Posted by: potter | Jan 27, 2007 11:29:14 AM
I don't know that Yglesias would've had Pat Buchanan's back if he'd come under attack for talking about the New York Money's push for war with Iran.
I'm actually pretty sure he would. Remember Matt Y.'s defense of Bill Bennett's "abort every black baby" line as non-racist. I imagine Matt would say that yes, Pat Buchanan is an unpalatable character with a long history of anti-semitism, but that doesn't make this particular observation (that is, that wealthy Israel hawks, largely Jewish and many in NYC, are pushing for a military confrontation with Iran) untrue.
More than a few smart people think we went to war with Iraq to serve Israel, and such thinking denies the way the country works. The United States is an empire that serves itself, not a small country in the Middle East, which more than anything else is a strategic outpost.
But if US foreign policy was entirely directed by (perceived) self-interest and the logic of the military-industrial complex, we'd have something akin to brute Kissingerian realism, which wouldn't have landed us in a massive nation-building/region-resculpting project in Iraq. Indeed, recent US policy in the Mideast has been wildly at odds with American interests in the region. There were obviously other interests and influences at work, and it's natural for people to look for them - and while it's certainly simplistic to just point the finger at Israel, it's also certainly naive to pretend that the influence of prominent Israel hawks has had nothing or little to do with recent US policy.
Posted by: Christmas | Jan 27, 2007 11:47:25 AM
"it's also certainly naive to pretend that the influence of prominent Israel hawks has had nothing or little to do with recent US policy."
Of course. As I said, it's one factor among many. It's a matter of emphasis. And I said *perceived* US interests--that is, the imperatives of Empire. Wes Clark has condmemned the influence of Jewish American hawks--fair enough--but has he EVER condemned the notion of Empire? Has Yglesias, for that matter? Have they ever argued that it would better for us and the world if the United States was less powerful, not more? Can't we all agree that the War in Iraq had much less to do with protecting and expanding Israel power than protecting and expanding American power?
The war in Iraq and a potential war in Iran are the product of a bipartisan, Jew-Gentile consenus, to which Wes Clark belongs, that believes that American military might should be projected around the world. If you don't tell the whole story and focus on Jews, well..."
Posted by: david mizner | Jan 27, 2007 12:06:08 PM
What's really going on here is the sort of "identity politics" people like Goldberg are very critical of in other contexts. It's not disturbing that Jews are disproportionately represented in foreign policy debates. But it is disturbing that some very potent members of this debate view everything through the prism of the question's Ezra's title was playing with: Is it good for the Jews? You wrote, "Certainly the primary factors driving these people's diverse positions on policy, foreign & domestic alike is something more than their 'Jewishness.'" But this is precisely what's at issue here. By their own admission, the most hawkish Jewish foreign policy pundits feel a stronger bond with Israel than, say, Irish American foreign policy pundits feel with Ireland. What Matt and Ezra are saying is that the manifestations of this bond may not always be what's best for America, and "the potential anti-Semitic implications" you refer to only make sense if you regard this concern as motivated by a suspicion of Jews in general as opposed to a suspicion of an expansionary tribalism that Matt and Ezra would probably be just as likely to harbor toward the larger America-Fuck-Yeah crowd.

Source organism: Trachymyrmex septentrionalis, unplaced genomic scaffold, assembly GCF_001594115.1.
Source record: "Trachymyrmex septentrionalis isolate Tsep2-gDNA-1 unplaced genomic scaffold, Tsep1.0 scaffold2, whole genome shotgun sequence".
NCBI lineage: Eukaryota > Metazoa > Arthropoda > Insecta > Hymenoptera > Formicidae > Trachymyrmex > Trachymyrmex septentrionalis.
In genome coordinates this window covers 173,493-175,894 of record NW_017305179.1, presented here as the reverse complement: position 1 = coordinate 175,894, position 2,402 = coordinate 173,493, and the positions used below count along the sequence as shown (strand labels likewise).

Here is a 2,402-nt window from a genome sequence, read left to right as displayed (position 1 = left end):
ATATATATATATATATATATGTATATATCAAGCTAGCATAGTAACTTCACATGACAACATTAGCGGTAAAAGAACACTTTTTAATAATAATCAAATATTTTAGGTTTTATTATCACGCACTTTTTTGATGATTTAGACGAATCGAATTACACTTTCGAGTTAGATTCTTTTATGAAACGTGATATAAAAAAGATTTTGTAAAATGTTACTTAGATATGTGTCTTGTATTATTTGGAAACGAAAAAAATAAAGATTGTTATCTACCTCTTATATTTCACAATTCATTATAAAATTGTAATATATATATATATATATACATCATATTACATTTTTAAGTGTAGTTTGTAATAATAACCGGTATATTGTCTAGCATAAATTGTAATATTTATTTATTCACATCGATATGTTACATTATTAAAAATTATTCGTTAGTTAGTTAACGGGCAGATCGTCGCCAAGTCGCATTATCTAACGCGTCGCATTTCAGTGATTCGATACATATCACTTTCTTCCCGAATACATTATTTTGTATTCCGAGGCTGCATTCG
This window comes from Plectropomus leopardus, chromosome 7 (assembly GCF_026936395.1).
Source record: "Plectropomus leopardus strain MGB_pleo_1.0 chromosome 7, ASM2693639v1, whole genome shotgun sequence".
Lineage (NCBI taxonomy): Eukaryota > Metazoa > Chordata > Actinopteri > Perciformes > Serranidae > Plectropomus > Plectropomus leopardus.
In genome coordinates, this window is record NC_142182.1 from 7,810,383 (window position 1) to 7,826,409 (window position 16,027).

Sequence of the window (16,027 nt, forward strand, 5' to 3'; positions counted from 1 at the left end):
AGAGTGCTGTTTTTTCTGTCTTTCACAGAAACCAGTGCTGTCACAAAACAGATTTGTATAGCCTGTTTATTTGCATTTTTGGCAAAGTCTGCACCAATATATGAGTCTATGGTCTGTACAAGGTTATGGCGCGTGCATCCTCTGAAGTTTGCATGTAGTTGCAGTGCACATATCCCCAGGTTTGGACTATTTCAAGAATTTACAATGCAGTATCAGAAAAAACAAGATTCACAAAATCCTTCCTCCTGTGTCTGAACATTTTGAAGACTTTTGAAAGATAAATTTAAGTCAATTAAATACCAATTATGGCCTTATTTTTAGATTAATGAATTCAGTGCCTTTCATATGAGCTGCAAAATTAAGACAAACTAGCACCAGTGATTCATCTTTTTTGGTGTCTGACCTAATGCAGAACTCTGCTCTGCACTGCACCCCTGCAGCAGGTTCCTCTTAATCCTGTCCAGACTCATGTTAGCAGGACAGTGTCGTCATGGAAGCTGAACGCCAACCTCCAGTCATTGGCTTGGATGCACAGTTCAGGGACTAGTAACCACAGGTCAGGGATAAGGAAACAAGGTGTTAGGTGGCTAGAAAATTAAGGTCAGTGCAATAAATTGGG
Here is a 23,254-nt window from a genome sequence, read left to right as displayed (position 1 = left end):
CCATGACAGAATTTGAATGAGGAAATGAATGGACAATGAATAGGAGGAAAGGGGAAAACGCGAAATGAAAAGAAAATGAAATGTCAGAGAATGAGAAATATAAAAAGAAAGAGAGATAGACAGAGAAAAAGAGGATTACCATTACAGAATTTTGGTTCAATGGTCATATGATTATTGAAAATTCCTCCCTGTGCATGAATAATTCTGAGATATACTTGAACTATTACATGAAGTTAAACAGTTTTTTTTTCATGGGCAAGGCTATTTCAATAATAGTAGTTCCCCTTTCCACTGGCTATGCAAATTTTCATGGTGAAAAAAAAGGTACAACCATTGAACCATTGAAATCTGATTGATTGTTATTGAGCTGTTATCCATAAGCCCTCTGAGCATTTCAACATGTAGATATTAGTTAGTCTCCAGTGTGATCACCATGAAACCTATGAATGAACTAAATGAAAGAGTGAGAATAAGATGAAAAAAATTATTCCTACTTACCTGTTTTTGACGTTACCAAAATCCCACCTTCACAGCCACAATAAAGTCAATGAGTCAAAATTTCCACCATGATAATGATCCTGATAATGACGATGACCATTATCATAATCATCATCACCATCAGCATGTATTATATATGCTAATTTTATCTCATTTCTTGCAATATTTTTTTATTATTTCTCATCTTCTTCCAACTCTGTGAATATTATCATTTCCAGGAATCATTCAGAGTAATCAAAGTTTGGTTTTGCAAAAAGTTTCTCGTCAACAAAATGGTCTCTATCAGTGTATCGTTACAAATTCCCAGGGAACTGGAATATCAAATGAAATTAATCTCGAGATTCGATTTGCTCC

So to review, here is the rough argument being made:
1. Making one's ethnic identity the primary basis for one's foreign policy views can easily lead one astray.
2. Some Jewish hawks form their foreign policy views primarily on the basis of their ethnic identity.
3. The mechanism by which some Jewish hawks form their foreign policy views can easily lead them astray.
4. These same Jewish hawks have a voice in the foreign policy debate that is much more prominent than it would be if it were proportioned to the percentage of the country who share their identification with Israel.
5. A prominent voice in the foreign policy debate offers judgments formed via a mechanism that can easily lead one astray.
Posted by: Ashish George | Jan 27, 2007 12:12:02 PM